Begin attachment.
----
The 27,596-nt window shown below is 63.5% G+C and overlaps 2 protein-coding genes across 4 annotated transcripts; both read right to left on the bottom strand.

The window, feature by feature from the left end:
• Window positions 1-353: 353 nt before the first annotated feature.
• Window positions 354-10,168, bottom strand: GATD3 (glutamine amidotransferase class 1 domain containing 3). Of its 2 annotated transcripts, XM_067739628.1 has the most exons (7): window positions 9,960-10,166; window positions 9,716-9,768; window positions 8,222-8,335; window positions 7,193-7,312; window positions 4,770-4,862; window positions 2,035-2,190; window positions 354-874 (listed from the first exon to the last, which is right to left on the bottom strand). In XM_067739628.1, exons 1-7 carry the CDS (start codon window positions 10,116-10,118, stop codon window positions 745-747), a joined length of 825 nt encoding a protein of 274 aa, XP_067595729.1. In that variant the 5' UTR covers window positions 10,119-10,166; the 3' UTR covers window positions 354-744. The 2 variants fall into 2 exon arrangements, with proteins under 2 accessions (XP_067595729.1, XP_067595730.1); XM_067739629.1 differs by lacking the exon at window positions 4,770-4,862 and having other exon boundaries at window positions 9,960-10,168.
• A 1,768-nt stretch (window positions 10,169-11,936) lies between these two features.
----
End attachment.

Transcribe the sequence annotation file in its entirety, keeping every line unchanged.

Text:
The 27,596-nt window shown below is 63.5% G+C and overlaps 2 protein-coding genes across 4 annotated transcripts; both read right to left on the bottom strand.

The window, feature by feature from the left end:
• Window positions 1-353: 353 nt before the first annotated feature.
• Window positions 354-10,168, bottom strand: GATD3 (glutamine amidotransferase class 1 domain containing 3). Of its 2 annotated transcripts, XM_067739628.1 has the most exons (7): window positions 9,960-10,166; window positions 9,716-9,768; window positions 8,222-8,335; window positions 7,193-7,312; window positions 4,770-4,862; window positions 2,035-2,190; window positions 354-874 (listed from the first exon to the last, which is right to left on the bottom strand). In XM_067739628.1, exons 1-7 carry the CDS (start codon window positions 10,116-10,118, stop codon window positions 745-747), a joined length of 825 nt encoding a protein of 274 aa, XP_067595729.1. In that variant the 5' UTR covers window positions 10,119-10,166; the 3' UTR covers window positions 354-744. The 2 variants fall into 2 exon arrangements, with proteins under 2 accessions (XP_067595729.1, XP_067595730.1); XM_067739629.1 differs by lacking the exon at window positions 4,770-4,862 and having other exon boundaries at window positions 9,960-10,168.
• A 1,768-nt stretch (window positions 10,169-11,936) lies between these two features.